Oil Spill in Gulf

Flaring operations aboard the drillship Discoverer Enterprise

On April 20, an explosion aboard the Deepwater Horizon oil rig killed 11 workers and launched the ongoing oil spill in the Gulf. What’s the effect on wildlife? The fishing industry? Tourism?

WUSF gets beyond sensational headlines and speaks directly with scientists, officials and Florida residents to bring you the answers you need to know.

Florida’s response to the ongoing spill has been to set up an Incident Command Post at the Fish and Wildlife Research Institute in St. Petersburg. The Coast Guard, BP officials and members from several state and local agencies are part of the center.

Additionally, researchers are responding to the Gulf of Mexico oil spill from the University of South Florida’s College of Marine Science in St. Petersburg and Mote Marine Laboratory in Sarasota.

Scientists are working to track the oil spill both on and below the surface. And they’re working to measure its affects on marine life, wildlife and the shoreline ecosystems.

Recent News Updates

A year after the Deepwater Horizon explosion, residents of the Florida panhandle are still angry – at BP, at the government, and at what they say are misperceptions about the safety of Gulf seafood.

Deepwater Horizon

Wednesday marks the one-year anniversary of the blowout that sparked the largest oil spill in the nation's history. It's also the deadline to join a massive lawsuit to recoup economic damages from the spill. But some Gulf state governors would rather negotiate than sue.

Gov. Crist

So far, Gov. Rick Scott has balked at suing BP because of last year's oil spill in the Gulf. But today, his predecessor said the state should join the lawsuit. Former Gov. Charlie Crist says Florida should sue the oil giant for damages and lost tax revenue.

Florida Gov. Rick Scott.

Gov. Rick Scott and a BP executive announced Monday that seven Florida Panhandle counties will receive $30 million for tourism advertising and marketing over the next three years.

It's been almost a year since the explosion of BP's Deepwater Horizon oil rig, and scientists are finding an increased number of dead dolphins and sea turtles in the Gulf of Mexico. Some of those dead dolphins had oil on them whose source is the BP oil spill.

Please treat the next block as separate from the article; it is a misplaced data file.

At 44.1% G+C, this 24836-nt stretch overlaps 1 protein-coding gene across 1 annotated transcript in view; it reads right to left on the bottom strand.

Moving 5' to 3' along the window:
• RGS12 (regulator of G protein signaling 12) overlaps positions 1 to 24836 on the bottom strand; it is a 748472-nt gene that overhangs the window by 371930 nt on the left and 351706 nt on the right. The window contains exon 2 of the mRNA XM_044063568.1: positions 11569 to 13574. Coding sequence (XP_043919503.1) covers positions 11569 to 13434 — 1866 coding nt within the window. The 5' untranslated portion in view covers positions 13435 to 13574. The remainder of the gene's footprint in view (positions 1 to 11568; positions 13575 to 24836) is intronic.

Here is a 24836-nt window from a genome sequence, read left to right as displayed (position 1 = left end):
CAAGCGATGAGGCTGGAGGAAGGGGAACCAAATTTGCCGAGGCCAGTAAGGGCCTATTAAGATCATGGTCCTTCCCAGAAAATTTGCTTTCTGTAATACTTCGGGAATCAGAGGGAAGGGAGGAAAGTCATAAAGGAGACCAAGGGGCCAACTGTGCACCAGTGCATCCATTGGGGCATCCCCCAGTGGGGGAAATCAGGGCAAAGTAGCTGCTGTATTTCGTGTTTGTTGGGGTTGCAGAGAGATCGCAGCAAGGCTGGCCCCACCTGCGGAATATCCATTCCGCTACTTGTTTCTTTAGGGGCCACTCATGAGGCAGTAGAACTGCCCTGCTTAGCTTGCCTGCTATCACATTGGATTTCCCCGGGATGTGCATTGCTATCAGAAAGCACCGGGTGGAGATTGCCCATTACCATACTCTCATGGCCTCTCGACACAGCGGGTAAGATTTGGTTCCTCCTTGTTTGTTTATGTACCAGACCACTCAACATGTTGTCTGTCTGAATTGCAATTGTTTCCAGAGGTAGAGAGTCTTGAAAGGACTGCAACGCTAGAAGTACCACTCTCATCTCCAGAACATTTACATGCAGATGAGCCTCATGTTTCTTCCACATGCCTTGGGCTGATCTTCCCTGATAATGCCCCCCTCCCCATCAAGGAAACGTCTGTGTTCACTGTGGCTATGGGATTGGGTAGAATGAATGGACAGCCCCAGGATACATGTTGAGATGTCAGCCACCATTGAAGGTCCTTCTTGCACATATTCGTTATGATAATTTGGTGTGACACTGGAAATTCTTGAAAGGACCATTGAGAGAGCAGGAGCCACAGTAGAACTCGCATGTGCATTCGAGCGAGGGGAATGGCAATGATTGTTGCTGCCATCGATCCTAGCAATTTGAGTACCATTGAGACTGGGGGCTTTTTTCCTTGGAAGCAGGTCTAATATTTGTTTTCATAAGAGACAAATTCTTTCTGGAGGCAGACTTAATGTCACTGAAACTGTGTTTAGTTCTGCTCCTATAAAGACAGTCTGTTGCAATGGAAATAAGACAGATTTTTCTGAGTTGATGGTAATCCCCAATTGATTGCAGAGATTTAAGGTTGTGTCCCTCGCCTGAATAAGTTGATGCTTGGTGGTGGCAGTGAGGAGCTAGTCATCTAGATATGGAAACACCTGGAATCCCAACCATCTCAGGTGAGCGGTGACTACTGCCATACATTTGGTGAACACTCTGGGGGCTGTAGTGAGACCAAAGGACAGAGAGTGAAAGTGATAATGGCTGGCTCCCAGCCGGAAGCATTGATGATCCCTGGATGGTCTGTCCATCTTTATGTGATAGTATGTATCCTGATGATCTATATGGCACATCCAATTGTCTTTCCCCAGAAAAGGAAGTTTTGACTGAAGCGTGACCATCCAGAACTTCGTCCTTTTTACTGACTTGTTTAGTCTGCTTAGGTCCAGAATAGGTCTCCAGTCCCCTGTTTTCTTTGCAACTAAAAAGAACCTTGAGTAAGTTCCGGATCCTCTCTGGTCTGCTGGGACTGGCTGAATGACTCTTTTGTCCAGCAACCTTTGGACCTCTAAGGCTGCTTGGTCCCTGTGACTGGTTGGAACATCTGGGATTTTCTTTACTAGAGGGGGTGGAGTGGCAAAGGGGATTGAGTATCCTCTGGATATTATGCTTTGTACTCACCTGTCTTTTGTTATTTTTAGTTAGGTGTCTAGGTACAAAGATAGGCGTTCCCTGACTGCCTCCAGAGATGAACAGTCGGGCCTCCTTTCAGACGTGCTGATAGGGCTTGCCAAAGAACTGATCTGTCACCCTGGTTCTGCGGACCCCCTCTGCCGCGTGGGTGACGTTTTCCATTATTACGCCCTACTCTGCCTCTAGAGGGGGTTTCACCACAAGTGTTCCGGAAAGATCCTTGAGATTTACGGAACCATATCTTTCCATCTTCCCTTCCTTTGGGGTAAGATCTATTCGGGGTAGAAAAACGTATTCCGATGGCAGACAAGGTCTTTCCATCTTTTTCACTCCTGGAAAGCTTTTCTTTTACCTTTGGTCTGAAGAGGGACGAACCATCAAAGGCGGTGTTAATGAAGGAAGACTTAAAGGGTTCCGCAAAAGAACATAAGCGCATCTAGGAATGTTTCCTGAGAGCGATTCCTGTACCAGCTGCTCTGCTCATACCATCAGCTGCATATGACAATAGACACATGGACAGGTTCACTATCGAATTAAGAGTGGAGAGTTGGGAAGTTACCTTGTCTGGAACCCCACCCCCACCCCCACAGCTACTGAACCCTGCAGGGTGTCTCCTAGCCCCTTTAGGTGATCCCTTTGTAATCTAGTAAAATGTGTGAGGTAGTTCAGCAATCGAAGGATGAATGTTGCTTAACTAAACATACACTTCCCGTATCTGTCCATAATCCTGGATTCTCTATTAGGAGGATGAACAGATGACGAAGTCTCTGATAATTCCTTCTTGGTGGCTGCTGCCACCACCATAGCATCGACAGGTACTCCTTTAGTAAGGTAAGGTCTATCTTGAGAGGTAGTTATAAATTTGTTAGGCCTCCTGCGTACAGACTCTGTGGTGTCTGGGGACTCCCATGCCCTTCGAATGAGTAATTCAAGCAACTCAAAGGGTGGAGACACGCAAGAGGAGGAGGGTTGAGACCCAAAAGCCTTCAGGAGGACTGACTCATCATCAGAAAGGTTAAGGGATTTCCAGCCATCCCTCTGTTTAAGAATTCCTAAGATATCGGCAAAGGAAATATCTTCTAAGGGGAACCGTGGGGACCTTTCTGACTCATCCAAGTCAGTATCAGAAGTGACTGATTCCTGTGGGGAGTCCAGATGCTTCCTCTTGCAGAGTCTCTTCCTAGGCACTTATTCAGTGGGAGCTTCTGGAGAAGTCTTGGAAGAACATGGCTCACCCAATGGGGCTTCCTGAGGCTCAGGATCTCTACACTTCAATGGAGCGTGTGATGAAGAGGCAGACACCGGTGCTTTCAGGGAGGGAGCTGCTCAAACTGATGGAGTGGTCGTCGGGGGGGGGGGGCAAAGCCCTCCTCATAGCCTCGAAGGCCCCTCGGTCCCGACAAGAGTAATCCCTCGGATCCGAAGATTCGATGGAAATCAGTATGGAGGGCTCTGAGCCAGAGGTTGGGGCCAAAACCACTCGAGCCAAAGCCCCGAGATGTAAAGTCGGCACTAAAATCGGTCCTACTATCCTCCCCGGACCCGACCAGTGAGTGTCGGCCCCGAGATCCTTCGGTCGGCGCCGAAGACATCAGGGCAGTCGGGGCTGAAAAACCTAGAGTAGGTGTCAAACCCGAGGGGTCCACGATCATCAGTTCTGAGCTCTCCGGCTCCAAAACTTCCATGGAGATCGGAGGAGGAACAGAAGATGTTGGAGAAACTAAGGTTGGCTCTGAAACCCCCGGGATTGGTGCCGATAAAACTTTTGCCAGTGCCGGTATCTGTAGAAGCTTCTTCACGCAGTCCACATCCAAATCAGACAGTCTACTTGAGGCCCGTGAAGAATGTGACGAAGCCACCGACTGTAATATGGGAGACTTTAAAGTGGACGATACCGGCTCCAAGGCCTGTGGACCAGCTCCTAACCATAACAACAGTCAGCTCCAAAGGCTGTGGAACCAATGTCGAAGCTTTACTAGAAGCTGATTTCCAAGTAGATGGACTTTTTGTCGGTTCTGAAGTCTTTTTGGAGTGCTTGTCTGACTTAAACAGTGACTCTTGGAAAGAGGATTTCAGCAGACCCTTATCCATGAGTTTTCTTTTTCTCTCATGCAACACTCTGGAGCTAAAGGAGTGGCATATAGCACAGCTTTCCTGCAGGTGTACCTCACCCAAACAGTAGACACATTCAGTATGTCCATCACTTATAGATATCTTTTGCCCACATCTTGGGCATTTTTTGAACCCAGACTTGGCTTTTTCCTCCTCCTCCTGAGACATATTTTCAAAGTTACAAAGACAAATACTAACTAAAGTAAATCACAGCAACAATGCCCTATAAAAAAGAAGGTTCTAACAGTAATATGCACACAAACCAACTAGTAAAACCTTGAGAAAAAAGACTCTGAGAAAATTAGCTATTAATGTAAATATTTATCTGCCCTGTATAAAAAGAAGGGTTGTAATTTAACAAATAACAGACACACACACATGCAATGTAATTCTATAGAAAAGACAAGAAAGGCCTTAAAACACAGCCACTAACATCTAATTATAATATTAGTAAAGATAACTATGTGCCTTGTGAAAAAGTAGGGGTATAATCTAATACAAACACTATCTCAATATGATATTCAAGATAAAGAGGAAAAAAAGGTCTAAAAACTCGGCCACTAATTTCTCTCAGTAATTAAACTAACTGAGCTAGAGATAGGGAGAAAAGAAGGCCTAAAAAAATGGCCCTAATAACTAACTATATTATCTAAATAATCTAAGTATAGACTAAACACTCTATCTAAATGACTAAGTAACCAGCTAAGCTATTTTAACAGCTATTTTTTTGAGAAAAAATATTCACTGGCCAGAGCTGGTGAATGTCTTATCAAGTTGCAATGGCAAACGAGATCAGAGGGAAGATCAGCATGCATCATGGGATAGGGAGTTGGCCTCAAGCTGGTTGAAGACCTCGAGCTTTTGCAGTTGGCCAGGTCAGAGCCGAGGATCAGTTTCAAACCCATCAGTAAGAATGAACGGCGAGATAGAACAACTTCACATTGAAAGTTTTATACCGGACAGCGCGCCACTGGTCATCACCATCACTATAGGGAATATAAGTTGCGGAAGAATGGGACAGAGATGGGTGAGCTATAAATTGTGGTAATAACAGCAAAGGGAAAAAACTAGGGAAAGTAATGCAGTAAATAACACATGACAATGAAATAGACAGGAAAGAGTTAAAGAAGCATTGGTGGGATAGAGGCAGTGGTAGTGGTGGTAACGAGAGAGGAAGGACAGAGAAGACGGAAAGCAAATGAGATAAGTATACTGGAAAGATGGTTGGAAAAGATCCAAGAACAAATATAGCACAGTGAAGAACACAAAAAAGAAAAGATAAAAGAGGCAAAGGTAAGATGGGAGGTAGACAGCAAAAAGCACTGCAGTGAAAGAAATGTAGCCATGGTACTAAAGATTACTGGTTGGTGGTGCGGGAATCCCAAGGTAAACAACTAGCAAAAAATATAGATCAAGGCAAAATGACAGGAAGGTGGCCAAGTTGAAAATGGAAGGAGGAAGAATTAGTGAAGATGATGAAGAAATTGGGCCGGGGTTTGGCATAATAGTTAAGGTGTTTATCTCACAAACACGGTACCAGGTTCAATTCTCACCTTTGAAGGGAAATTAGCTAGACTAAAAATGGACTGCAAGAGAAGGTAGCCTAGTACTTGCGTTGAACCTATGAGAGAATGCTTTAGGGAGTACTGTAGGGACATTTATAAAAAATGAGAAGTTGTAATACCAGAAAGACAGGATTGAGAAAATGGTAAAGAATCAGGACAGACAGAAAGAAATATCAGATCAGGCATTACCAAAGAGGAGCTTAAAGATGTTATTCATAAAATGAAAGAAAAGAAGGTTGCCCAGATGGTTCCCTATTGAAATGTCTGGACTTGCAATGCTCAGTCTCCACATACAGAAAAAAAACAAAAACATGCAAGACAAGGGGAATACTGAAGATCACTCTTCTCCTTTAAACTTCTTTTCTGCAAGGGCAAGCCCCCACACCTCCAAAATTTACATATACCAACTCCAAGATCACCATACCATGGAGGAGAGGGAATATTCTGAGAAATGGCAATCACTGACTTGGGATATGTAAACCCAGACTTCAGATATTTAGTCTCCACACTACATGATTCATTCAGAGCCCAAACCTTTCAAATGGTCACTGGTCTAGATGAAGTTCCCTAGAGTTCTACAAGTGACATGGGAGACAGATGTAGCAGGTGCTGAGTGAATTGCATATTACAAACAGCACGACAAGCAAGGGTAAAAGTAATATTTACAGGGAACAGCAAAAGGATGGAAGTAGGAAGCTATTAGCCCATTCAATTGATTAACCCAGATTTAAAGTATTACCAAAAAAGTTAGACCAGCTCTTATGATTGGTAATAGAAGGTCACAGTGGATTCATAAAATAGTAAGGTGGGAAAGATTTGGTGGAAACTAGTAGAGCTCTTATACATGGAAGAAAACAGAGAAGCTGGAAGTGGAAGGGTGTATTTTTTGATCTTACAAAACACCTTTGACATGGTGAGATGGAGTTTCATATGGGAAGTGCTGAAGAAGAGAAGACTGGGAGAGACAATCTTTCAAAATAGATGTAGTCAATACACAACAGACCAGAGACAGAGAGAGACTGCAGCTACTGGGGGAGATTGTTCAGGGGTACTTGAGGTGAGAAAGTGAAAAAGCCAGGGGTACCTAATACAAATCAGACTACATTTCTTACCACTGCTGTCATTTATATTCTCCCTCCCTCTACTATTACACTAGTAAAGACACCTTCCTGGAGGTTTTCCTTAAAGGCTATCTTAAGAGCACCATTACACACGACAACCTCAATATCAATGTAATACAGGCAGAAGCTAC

Panhandle beaches

Many beaches in Florida’s Panhandle and Alabama hit hard by the BP oil spill appear to have been cleared of tar balls and buried oil. But there appears to be some residual contamination.

Despite the oil spill and a slow economy, the number of tourists visiting Florida actually increased last year, according to Visit Florida.

An estimated 83 million visitors came to Florida in 2010, an 2 percent increase from the year before.

A group of legislators gathered on the Capitol steps in Tallahassee to kickoff a drive to ban oil and gas drilling in state waters offshore. Among the mostly Democratic gathering was former governor Charlie Crist.

Six months ago, President Obama established a commission to investigate the BP oil disaster. The co-chair of that commission is former Florida Governor and Senator Bob Graham. He condemned what he calls a "culture of complacency" from both the oil industry and government regulators.

U.S. Sen. Bill Nelson held an impromptu town hall Tuesday at the Greater Tampa Chamber of Commerce.

The presidential panel investigating the BP oil spill unanimously approved 15 recommendations. Many will require Congressional action and Florida U.S. Senator Bill Nelson is ready to move the recommendations forward.

Recent Episode Updates

Oil spill

Oil has been pouring into the Gulf of Mexico since an oil rig exploded last month. The rig was leased by BP, which has been trying to cap the well and stem the flow of petroleum. Meanwhile, Gulf Coast communities are watching and waiting to see what impact the spill will have on their beaches and their economies. We’ll assess the threat to Florida and talk about the ocean currents that will determine where the oil goes.

Photo Credit: Associated Press

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